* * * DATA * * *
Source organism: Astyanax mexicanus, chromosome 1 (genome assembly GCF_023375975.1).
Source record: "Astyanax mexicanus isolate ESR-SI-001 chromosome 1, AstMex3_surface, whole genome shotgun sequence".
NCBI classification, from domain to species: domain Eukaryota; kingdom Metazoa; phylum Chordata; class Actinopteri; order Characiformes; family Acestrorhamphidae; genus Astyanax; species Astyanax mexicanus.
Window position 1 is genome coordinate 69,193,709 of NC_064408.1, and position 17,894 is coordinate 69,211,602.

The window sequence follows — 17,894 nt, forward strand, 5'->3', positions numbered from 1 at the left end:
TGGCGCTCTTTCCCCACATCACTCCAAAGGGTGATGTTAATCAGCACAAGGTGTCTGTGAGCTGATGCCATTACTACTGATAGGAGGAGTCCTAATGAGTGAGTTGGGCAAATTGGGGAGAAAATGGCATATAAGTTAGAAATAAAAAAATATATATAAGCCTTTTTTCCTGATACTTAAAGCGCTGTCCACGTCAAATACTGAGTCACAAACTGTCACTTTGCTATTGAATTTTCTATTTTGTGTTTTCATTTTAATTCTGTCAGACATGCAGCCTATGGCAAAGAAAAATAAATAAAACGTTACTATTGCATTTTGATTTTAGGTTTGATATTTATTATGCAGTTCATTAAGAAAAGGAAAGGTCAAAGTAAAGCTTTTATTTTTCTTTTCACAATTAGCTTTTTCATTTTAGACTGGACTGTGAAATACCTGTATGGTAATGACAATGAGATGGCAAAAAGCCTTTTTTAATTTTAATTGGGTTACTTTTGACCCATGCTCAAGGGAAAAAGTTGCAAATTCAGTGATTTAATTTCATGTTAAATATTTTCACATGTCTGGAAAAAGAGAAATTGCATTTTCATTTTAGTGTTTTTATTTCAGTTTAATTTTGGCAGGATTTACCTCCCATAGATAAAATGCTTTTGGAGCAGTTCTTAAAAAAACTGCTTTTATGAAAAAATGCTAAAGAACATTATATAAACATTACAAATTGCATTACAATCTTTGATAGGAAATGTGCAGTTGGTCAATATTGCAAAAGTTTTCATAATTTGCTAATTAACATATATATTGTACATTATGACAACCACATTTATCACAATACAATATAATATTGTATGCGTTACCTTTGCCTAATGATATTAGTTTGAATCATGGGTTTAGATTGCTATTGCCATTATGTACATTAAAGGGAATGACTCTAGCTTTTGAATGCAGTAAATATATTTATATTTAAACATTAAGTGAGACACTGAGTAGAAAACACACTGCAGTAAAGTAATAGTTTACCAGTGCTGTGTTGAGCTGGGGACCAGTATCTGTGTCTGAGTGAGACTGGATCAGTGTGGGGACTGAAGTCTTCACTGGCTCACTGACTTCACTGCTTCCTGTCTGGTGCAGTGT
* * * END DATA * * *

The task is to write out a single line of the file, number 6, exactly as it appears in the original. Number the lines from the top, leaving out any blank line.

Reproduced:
TGGCGCTCTTTCCCCACATCACTCCAAAGGGTGATGTTAATCAGCACAAGGTGTCTGTGAGCTGATGCCATTACTACTGATAGGAGGAGTCCTAATGAGTGAGTTGGGCAAATTGGGGAGAAAATGGCATATAAGTTAGAAATAAAAAAATATATATAAGCCTTTTTTCCTGATACTTAAAGCGCTGTCCACGTCAAATACTGAGTCACAAACTGTCACTTTGCTATTGAATTTTCTATTTTGTGTTTTCATTTTAATTCTGTCAGACATGCAGCCTATGGCAAAGAAAAATAAATAAAACGTTACTATTGCATTTTGATTTTAGGTTTGATATTTATTATGCAGTTCATTAAGAAAAGGAAAGGTCAAAGTAAAGCTTTTATTTTTCTTTTCACAATTAGCTTTTTCATTTTAGACTGGACTGTGAAATACCTGTATGGTAATGACAATGAGATGGCAAAAAGCCTTTTTTAATTTTAATTGGGTTACTTTTGACCCATGCTCAAGGGAAAAAGTTGCAAATTCAGTGATTTAATTTCATGTTAAATATTTTCACATGTCTGGAAAAAGAGAAATTGCATTTTCATTTTAGTGTTTTTATTTCAGTTTAATTTTGGCAGGATTTACCTCCCATAGATAAAATGCTTTTGGAGCAGTTCTTAAAAAAACTGCTTTTATGAAAAAATGCTAAAGAACATTATATAAACATTACAAATTGCATTACAATCTTTGATAGGAAATGTGCAGTTGGTCAATATTGCAAAAGTTTTCATAATTTGCTAATTAACATATATATTGTACATTATGACAACCACATTTATCACAATACAATATAATATTGTATGCGTTACCTTTGCCTAATGATATTAGTTTGAATCATGGGTTTAGATTGCTATTGCCATTATGTACATTAAAGGGAATGACTCTAGCTTTTGAATGCAGTAAATATATTTATATTTAAACATTAAGTGAGACACTGAGTAGAAAACACACTGCAGTAAAGTAATAGTTTACCAGTGCTGTGTTGAGCTGGGGACCAGTATCTGTGTCTGAGTGAGACTGGATCAGTGTGGGGACTGAAGTCTTCACTGGCTCACTGACTTCACTGCTTCCTGTCTGGTGCAGTGT